The failure of the United Auto Workers to organize the workers at Volkswagen Chattanooga is symptomatic of a larger problem, says the Urbanophile:
If you look at it, unions may be on the last institutions in America that haven’t rethought their business model for the 21st century. They still want to play hardball to organize, then insist on things like crazy work rule systems and puristic seniority pay structures, political advocacy, etc. What has that gotten them? The private sector is down to like 6% unionized, much of it in industries that are increasingly subject to foreign competition and thus whose management cannot give much away without sabotaging their business.
Then again, America’s hilariously outmoded labor laws don’t give them a whole lot of choice in the matter: the cozy relationship that exists between VW and its German unions is not only nonexistent here, it’s actually illegal.
Still, it’s not like the whole concept is dead just yet:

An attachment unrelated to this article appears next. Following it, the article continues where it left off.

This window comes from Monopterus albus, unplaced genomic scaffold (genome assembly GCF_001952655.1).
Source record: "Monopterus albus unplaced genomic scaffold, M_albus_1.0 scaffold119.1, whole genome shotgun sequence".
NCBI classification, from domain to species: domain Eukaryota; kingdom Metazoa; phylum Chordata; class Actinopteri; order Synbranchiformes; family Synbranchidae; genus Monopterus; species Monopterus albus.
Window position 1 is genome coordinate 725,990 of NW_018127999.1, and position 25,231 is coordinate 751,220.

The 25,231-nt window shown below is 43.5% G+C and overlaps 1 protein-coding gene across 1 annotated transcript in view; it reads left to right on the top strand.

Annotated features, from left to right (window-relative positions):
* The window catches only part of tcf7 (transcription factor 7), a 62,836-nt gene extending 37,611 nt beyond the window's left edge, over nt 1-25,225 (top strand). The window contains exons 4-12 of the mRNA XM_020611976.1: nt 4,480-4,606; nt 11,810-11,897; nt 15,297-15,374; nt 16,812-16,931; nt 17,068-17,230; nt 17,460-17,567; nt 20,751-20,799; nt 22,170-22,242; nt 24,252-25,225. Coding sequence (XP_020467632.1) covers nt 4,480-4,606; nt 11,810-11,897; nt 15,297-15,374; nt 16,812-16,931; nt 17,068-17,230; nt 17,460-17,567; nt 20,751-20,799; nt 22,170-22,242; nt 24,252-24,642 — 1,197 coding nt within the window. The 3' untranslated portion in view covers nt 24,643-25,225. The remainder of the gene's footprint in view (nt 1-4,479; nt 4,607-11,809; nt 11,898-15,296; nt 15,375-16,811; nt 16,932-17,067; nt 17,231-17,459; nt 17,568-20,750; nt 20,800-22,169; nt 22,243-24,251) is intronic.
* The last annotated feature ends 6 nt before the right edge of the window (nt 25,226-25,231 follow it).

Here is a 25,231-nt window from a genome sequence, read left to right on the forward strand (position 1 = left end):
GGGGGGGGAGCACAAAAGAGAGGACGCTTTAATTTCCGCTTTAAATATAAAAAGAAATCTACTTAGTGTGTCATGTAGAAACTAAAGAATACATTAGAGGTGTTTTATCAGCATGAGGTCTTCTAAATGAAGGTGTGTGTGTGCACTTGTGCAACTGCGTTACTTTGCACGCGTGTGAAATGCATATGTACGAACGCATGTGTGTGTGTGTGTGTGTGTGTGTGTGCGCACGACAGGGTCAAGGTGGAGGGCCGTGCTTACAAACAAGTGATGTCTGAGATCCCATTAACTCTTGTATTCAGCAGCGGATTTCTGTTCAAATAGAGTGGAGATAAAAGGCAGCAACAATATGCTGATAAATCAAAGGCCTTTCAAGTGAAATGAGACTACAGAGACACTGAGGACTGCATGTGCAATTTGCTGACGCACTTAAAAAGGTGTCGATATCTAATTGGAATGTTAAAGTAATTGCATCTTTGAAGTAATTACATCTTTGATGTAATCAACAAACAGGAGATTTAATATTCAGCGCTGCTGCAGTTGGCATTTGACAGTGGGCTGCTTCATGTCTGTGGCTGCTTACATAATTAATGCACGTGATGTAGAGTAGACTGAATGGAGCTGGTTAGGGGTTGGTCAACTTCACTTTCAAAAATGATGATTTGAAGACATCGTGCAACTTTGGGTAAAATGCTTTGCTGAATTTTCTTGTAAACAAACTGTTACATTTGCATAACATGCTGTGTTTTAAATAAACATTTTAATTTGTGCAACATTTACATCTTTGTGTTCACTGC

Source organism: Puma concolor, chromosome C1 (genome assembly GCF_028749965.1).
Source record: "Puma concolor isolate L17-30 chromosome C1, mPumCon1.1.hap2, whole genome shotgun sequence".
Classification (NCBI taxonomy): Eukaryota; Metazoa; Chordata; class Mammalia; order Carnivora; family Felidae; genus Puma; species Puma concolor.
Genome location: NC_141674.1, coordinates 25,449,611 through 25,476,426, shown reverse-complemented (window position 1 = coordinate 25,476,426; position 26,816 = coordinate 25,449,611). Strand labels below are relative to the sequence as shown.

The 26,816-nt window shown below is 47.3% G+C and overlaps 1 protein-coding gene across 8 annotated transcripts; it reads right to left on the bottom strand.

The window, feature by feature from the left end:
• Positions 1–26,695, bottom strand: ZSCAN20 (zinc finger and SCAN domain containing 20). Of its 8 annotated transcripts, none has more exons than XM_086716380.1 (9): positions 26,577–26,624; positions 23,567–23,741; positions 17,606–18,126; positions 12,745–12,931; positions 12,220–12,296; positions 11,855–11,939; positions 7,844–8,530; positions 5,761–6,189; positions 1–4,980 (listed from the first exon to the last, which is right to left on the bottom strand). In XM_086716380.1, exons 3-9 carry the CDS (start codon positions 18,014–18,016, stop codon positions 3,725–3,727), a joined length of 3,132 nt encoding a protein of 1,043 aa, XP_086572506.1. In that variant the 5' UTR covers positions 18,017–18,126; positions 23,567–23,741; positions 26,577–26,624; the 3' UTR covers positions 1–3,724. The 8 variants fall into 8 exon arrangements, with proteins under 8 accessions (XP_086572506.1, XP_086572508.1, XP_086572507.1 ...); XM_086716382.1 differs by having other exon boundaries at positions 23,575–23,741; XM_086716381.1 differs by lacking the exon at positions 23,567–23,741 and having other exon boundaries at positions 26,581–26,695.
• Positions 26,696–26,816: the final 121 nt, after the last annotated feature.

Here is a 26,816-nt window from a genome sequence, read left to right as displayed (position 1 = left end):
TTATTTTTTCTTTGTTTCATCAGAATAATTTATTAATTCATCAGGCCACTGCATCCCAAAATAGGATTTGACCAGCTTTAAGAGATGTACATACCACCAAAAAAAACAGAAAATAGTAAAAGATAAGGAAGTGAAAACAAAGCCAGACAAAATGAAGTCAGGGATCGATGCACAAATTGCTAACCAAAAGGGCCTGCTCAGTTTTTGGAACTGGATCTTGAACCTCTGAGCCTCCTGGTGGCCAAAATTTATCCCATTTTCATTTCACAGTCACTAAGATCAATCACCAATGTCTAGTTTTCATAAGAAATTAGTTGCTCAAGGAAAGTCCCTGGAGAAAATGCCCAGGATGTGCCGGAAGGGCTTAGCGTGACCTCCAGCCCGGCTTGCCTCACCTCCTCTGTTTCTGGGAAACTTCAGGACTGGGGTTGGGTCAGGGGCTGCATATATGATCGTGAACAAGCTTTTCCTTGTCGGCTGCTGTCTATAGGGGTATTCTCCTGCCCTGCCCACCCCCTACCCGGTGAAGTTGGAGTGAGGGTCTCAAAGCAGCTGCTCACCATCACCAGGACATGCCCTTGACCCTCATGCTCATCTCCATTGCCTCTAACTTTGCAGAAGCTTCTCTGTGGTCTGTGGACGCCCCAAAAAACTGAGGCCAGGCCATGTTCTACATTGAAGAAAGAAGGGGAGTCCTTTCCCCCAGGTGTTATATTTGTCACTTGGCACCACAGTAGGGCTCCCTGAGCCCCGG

The one part of the union movement that still seems to be doing fairly well is the trade unions. Many of them have long operated on this model. You get into the union where the union trains you and are staffed on a project basis (e.g., constructing a bridge). The union delivers your benefits and pensions, based on payments from the employers… Trade unions and their hiring halls are basically contract consulting providers of the type that routinely provide technical employees to major corporations. Why can’t other unions, reconstituted as a type of worker’s collective, do the same thing? And unlike contracting firms, they wouldn’t have to take nearly as big a middleman’s cut.
This might not work particularly well in automotive: to make the model properly functional, you presumably need, not large volumes of work in a few places, but smaller volumes of work all over the place. But it’s a model that’s worked in many trades, and if there’s anything Big Labor needs right now, it’s a model that works.